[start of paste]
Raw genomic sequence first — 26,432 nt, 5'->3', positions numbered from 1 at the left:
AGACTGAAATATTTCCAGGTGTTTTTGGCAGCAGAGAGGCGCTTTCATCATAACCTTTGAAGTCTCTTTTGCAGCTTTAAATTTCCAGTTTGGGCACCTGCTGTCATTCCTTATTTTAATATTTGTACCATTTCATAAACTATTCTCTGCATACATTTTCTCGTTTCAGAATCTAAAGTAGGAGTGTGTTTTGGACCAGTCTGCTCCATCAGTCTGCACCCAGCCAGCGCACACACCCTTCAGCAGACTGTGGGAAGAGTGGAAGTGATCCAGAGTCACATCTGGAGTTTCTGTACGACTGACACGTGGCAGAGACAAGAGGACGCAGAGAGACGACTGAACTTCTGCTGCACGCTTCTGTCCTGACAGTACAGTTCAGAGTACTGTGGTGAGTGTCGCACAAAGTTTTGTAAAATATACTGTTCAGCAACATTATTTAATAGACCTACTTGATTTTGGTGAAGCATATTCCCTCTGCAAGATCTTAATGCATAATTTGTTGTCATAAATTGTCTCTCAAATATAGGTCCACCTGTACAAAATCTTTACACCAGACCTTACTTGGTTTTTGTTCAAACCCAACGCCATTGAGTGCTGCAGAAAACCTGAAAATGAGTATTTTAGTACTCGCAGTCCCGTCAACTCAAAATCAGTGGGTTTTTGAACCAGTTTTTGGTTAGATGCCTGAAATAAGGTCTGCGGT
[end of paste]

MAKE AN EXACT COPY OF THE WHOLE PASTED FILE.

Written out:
Raw genomic sequence first — 26,432 nt, 5'->3', positions numbered from 1 at the left:
AGACTGAAATATTTCCAGGTGTTTTTGGCAGCAGAGAGGCGCTTTCATCATAACCTTTGAAGTCTCTTTTGCAGCTTTAAATTTCCAGTTTGGGCACCTGCTGTCATTCCTTATTTTAATATTTGTACCATTTCATAAACTATTCTCTGCATACATTTTCTCGTTTCAGAATCTAAAGTAGGAGTGTGTTTTGGACCAGTCTGCTCCATCAGTCTGCACCCAGCCAGCGCACACACCCTTCAGCAGACTGTGGGAAGAGTGGAAGTGATCCAGAGTCACATCTGGAGTTTCTGTACGACTGACACGTGGCAGAGACAAGAGGACGCAGAGAGACGACTGAACTTCTGCTGCACGCTTCTGTCCTGACAGTACAGTTCAGAGTACTGTGGTGAGTGTCGCACAAAGTTTTGTAAAATATACTGTTCAGCAACATTATTTAATAGACCTACTTGATTTTGGTGAAGCATATTCCCTCTGCAAGATCTTAATGCATAATTTGTTGTCATAAATTGTCTCTCAAATATAGGTCCACCTGTACAAAATCTTTACACCAGACCTTACTTGGTTTTTGTTCAAACCCAACGCCATTGAGTGCTGCAGAAAACCTGAAAATGAGTATTTTAGTACTCGCAGTCCCGTCAACTCAAAATCAGTGGGTTTTTGAACCAGTTTTTGGTTAGATGCCTGAAATAAGGTCTGCGGT